Small Molecule Inhibitors Targeting Integration
First identified in 2010 by the Debyser laboratory, LEDGINs inhibit HIV-1 integration (Christ et al., 2010). The rational design of these small molecule inhibitors specifically targeted the interaction between LEDGF/p75 and HIV integrase, which is essential for virus integration via tethering of the pre-integration complex to chromatin (Christ et al., 2010). Interestingly, in vitro studies in cell lines and primary cells treated with LEDGINs during infection demonstrated provirus integrated into silent genes, which were subsequently resistant to reactivation by various LRAs (Vranckx et al., 2016; Vansant et al., 2019). This approach has potential for treatment during acute infection to reduce integration events and potentially during shock and kill reactivation via LRAs to prevent reseeding of the reservoir.
Small Molecule Inhibitors Targeting Epigenetic Readers
ZL0580 Targeting BRD4
The epigenetic reader bromodomain and extraterminal (BET) family protein BRD4 is involved in regulation of HIV-1 transcription. Previous studies by the Verdin laboratory showed BRD4 can suppress HIV-1 transcription elongation specifically via competition with Tat for binding to pTERb/CDK9 (Bisgrove et al., 2007). Structure-guided drug design in the Hu laboratory recently identified the small molecule inhibitor ZL0580, which induces Tat inhibition via selective binding to BRD4 (Niu et al., 2019). Additionally, suppression of transcription elongation was reported and shown to be due to repressive epigenetic marks in the HIV-1 5′LTR (Niu et al., 2019). Importantly, combined treatment with ZL0580 and ART in ex vivo CD4+ T cells isolated from three ART suppressed HIV-infected participants reported accelerated HIV-1 suppression and delayed virus rebound by 8, 9, and 15 days, respectively, compared to ART alone (Niu et al., 2019). Similar to other small molecule inhibitors, further investigations are needed, with possible combination of molecules, to ensure permanent silencing.
Small Molecule Inhibitors Targeting mTor
Torin1 and pp242
In 2016, the Verdin laboratory identified the mammalian target of rapamycin (mTOR) signaling pathway as an important modulator of HIV-1 latency (Besnard et al., 2016). Inhibition of mTOR by small molecules Torin1 and pp242 suppressed the reactivation of provirus in the Bcl-2 HIV latency primary cell model and ex vivo in CD4+ T cells isolated from ART suppressed HIV-1 infected participants (Besnard et al., 2016).
Delivery of Block and Lock Therapeutics
As described in Table 1, the development of several block and lock therapeutics has progressed to in vivo studies, primarily using humanized mouse models (Suzuki et al., 2013; Kessing et al., 2017; Tsukamoto et al., 2018a,b; Zhou et al., 2018; Jin et al., 2019) and one ex vivo study in non-human primates (Mediouni et al., 2019a). Delivery in these models is entirely dependent on the therapeutic class. RNA therapeutics have been delivered ex vivo to human CD34+ stem cells (Figure 5) or PBMCs using viral transduction of vectors expressing shRNA prior to infusion of modified stem or peripheral blood cells into the mouse. These studies have used a range of different humanized mouse models. The Tat small molecule inhibitor, dCA, has been orally delivered in vivo in a humanized mouse model. For cost effective and ease of treatment, direct in vivo delivery is preferable. An example of in vivo gene therapy currently being developed is nanoparticle delivery of the siPromA RNA therapeutic (Figure 5). Two of the biggest challenges for in vivo gene therapy to cure HIV, is (i) the widely distributed anatomical locations of the latent reservoir and (ii) the range of latently-infected cell types. Addressing both of these challenges will require in vivo gene therapies to be able to specifically target latently-infected cells, which is difficult as investigations to identify definitive latent reservoir specific biomarkers are ongoing (Fromentin et al., 2016; Descours et al., 2017; Sivro et al., 2018; Darcis et al., 2019; Pardons et al., 2019). An in vivo gene therapy that may inform HIV studies is being pioneered in the Peter-Kiem laboratory using foamy virus vector delivery of gene therapy for human X-linked severe combined immunodeficiency (SCID-X1) (Humbert et al., 2018). Foamy virus vectors have the specific advantage over VSV-G pseudotyped lentiviral vectors of being resistant to human serum inactivation, which is beneficial during in vivo delivery.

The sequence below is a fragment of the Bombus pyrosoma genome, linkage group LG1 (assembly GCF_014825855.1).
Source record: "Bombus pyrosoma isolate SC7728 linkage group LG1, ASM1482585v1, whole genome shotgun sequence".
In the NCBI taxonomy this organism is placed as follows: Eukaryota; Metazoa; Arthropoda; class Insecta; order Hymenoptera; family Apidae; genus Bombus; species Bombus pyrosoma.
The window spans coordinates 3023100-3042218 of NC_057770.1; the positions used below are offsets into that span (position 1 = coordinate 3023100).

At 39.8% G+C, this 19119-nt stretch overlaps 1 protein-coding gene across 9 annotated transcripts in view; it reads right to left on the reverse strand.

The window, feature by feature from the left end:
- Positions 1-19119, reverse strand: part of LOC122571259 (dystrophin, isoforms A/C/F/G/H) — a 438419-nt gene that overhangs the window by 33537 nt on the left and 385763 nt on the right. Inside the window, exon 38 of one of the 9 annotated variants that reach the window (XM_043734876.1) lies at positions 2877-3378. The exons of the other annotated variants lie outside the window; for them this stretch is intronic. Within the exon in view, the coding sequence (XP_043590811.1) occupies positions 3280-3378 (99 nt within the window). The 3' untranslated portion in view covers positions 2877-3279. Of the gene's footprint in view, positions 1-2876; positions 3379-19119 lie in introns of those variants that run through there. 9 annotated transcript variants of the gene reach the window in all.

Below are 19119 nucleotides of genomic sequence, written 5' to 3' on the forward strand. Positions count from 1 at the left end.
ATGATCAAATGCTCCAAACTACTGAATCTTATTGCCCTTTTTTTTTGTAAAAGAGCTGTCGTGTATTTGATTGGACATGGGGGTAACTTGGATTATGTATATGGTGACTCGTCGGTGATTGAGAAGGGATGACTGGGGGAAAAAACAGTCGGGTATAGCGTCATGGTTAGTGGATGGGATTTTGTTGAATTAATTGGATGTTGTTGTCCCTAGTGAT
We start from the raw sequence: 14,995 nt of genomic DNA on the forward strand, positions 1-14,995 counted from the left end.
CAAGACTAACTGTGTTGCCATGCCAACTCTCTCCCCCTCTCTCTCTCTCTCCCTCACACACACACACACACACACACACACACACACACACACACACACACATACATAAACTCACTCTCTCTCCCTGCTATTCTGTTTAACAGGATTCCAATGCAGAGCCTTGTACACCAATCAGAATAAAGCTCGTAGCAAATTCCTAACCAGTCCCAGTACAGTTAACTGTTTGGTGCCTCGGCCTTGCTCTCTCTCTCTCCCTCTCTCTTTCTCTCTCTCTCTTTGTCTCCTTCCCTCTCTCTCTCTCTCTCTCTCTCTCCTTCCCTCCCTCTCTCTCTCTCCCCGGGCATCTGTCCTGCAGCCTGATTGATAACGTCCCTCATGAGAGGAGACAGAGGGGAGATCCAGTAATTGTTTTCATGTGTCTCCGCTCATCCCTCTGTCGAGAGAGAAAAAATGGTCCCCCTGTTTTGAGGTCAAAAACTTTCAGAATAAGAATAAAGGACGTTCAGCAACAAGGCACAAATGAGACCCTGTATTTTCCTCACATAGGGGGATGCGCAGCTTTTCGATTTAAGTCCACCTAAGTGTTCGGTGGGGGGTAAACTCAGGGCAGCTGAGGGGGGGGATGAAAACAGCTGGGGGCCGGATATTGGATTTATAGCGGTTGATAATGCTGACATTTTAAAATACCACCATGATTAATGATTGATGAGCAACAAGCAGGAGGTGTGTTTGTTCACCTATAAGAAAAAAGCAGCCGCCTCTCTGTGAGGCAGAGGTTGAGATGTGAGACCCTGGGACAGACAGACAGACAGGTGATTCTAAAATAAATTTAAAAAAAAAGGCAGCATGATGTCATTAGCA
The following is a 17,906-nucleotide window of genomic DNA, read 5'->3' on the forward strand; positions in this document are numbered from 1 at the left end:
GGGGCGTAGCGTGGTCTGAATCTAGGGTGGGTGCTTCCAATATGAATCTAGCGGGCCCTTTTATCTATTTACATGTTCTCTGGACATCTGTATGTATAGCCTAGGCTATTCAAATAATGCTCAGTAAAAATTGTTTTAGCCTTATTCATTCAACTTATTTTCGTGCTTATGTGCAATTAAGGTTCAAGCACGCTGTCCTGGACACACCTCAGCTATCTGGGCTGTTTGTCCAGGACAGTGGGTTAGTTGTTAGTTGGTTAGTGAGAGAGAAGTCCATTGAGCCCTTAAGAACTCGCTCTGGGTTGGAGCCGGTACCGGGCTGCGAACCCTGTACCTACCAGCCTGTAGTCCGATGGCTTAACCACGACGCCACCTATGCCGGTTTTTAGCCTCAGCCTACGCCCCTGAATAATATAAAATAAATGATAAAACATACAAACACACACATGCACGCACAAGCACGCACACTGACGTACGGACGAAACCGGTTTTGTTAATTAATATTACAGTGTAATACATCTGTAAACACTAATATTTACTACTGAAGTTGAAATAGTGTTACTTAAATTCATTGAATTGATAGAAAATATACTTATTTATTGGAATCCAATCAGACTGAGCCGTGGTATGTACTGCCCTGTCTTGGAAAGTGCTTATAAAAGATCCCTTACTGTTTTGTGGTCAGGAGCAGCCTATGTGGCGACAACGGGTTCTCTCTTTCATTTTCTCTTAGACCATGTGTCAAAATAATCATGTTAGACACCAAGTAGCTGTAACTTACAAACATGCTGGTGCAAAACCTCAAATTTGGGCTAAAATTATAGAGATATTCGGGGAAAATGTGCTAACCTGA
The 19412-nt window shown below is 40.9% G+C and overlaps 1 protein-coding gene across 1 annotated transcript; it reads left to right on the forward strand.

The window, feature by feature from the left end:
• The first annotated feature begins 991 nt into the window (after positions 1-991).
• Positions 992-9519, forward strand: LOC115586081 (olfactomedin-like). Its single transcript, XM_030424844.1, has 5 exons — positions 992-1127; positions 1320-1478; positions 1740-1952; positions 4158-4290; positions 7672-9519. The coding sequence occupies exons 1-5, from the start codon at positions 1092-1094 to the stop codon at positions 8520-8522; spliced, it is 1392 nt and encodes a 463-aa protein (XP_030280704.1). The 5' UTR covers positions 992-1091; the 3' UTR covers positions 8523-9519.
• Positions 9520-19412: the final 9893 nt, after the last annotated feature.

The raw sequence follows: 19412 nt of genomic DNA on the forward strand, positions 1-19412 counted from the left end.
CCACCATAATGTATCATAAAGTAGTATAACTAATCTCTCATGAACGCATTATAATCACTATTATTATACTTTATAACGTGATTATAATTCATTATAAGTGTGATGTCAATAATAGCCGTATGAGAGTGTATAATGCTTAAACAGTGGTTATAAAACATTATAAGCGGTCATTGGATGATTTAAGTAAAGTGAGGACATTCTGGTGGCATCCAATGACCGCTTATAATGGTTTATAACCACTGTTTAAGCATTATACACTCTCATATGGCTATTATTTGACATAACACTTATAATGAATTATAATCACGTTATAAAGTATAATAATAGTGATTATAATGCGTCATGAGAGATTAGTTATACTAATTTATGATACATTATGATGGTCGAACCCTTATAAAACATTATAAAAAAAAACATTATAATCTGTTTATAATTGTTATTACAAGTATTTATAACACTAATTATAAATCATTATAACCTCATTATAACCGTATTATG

Although in vivo gene therapy is preferable, delivery of modified stem cells via viral vectors and ex vivo gene therapy has progressed into Phase I/II clinical trials. Targeting HIV-1 infection is the Cal-1 therapeutic lentiviral vector, which expresses shCCR5 and the fusion inhibitor C46, and has consistently demonstrated therapeutic benefits both in vitro and in vivo (Ringpis et al., 2012; Wolstein et al., 2014; Burke et al., 2015; Peterson et al., 2016; Symonds et al., 2016). The current clinical trial will provide data on reduced conditioning treatments that will guide future studies. Additionally, outside the field of HIV, ex vivo gene therapy is steadily improving, with multiple clinical trials studies currently underway in AAV-gene therapy for hemophilia A and B reviewed in Doshi and Arruda (2018).